YPLC Midlands finalist - Matthew Wadge

Matthew graduated from the University of Nottingham with a first class BSc (Hons) degree in Biomedical Materials Science in 2017. His undergraduate achievements contributed to his receiving the Armourers and Brasiers' TWI Best BSc/BEng Student of the Year Award. Following on from his final year project work on generating biomedical titanate structures, he embarked upon a PhD within the Engineering Faculty at Nottingham, under the supervision of Professor David Grant, Dr Ifty Ahmed and Dr Reda Felfel. His PhD topic revolves around the translation of biomedical/antibacterial titanates, using DC magnetron sputtering, onto alternative biomedical materials for implantation. Matthew's constant inspiration for his project work is to help alleviate implant failure and improve natural implant fixation, ultimately to improve people's quality of life.

In addition to his project work, Matthew also actively helps and runs STEM outreach activities. He recently volunteered as both event manager (2017/18) and city co-ordinator (2018/19) for the Pint of Science festival in Nottingham, an annual international science outreach festival hosted over three nights in May in over 300 cities and 24 countries worldwide. As one of the two city co-ordinators, Matthew is responsible for over 60 volunteers, as well as 56 academic speakers. In addition, he has also helped organise 'An evening with astronaut Michael Foale', which had over 450 attendees. In his spare time, Matthew likes to engage in sports such as squash and football as well as playing the guitar.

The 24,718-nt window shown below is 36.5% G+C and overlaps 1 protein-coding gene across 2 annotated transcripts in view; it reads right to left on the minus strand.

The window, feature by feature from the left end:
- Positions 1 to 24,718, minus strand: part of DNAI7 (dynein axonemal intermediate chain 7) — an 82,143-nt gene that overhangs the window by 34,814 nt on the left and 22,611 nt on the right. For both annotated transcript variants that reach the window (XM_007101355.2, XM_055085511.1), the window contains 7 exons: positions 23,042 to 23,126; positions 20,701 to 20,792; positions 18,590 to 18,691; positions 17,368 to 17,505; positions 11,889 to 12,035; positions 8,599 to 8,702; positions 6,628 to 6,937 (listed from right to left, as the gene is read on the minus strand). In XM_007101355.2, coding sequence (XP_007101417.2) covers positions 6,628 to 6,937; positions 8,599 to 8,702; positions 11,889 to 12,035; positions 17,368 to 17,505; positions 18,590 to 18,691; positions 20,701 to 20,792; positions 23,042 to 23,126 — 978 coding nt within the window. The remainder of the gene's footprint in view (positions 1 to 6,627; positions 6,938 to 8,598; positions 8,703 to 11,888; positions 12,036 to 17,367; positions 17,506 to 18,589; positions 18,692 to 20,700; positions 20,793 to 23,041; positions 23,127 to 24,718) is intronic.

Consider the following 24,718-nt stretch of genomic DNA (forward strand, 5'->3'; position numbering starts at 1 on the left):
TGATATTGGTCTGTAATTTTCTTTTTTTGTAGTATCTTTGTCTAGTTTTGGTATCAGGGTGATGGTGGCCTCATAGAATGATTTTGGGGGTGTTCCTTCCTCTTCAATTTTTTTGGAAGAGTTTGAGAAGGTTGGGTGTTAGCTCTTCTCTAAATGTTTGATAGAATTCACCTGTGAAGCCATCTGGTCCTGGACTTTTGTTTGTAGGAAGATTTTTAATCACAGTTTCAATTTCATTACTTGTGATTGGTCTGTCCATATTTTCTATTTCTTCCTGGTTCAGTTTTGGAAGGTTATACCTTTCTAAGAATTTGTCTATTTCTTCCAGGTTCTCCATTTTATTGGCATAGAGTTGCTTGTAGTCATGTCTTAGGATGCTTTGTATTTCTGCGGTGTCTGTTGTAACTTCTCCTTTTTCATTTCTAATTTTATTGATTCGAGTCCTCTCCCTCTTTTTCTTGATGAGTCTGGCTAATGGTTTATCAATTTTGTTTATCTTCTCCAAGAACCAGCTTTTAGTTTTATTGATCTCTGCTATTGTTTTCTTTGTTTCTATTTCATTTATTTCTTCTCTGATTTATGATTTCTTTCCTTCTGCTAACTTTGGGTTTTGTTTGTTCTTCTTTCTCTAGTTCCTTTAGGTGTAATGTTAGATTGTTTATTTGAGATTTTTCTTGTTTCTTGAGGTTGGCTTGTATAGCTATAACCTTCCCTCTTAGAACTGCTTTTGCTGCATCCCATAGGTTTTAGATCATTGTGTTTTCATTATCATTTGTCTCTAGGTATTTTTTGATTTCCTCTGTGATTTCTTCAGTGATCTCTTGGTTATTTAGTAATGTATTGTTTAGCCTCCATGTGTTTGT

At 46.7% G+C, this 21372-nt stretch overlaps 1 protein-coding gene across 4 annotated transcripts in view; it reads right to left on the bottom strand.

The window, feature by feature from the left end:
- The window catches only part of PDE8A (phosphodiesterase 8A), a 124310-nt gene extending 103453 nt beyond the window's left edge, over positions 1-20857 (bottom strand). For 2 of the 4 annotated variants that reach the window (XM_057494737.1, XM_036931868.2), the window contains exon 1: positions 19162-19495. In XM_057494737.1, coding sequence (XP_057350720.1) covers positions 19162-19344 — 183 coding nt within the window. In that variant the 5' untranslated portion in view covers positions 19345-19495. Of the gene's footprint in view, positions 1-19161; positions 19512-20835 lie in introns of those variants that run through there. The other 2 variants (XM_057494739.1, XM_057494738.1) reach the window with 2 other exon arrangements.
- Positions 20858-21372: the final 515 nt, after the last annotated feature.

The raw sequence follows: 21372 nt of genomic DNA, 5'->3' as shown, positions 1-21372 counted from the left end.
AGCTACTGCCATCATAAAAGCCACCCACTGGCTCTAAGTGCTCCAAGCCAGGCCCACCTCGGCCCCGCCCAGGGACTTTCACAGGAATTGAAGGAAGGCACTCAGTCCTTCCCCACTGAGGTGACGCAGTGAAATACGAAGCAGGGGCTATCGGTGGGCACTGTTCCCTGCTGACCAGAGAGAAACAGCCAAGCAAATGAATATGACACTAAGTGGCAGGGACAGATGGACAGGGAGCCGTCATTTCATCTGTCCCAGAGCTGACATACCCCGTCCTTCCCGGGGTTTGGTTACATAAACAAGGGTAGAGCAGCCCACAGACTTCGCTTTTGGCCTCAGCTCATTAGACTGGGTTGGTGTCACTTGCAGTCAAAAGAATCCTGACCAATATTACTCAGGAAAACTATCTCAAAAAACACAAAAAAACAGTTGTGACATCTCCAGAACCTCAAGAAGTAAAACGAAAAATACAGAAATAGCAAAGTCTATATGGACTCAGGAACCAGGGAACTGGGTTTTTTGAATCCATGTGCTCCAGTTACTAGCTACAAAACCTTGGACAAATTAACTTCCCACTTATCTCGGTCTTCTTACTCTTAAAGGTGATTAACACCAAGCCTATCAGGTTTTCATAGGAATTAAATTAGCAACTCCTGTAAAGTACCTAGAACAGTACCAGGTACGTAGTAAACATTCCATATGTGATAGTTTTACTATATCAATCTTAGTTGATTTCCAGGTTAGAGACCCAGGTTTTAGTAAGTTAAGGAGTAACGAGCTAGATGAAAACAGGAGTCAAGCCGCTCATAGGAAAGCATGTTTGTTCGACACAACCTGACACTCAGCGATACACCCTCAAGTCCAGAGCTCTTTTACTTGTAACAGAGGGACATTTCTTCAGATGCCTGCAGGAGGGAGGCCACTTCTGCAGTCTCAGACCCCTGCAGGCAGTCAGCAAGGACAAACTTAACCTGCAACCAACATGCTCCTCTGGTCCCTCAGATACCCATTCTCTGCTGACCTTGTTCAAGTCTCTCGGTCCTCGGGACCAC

Can titanates provide an alternative method of improving current implant surfaces?

Despite recent studies showing 70.6% of hip implants can survive for at least 15 years, the remaining percentage accounts for a large number of patients, considering nearly 90,000 hip implants were fitted in 2017 alone. Of these failures, aseptic loosening (implant loosening not due to infection), and infection make up nearly 40%; an alarmingly high number. With current methods of improving implant surfaces resulting in coating spallation due to high temperatures (>1,500C), how can we achieve better adhesion/antibacterial properties, without using such high temperatures?

The presentation will introduce an interesting alternative to the present method of plasma spraying hydroxyapatite, that can not only provide 'natural' adhesion between the implant and surrounding tissue, but can also be tailored to have further bioactive ('bone growing'), or antibacterial properties. Matthew will delve into the world of titanate structures, demonstrating the simplistic methodology to produce them and how to tailor them for specific applications. In addition, novel work into the effectiveness of gallium incorporation into the titanate structures will be presented.

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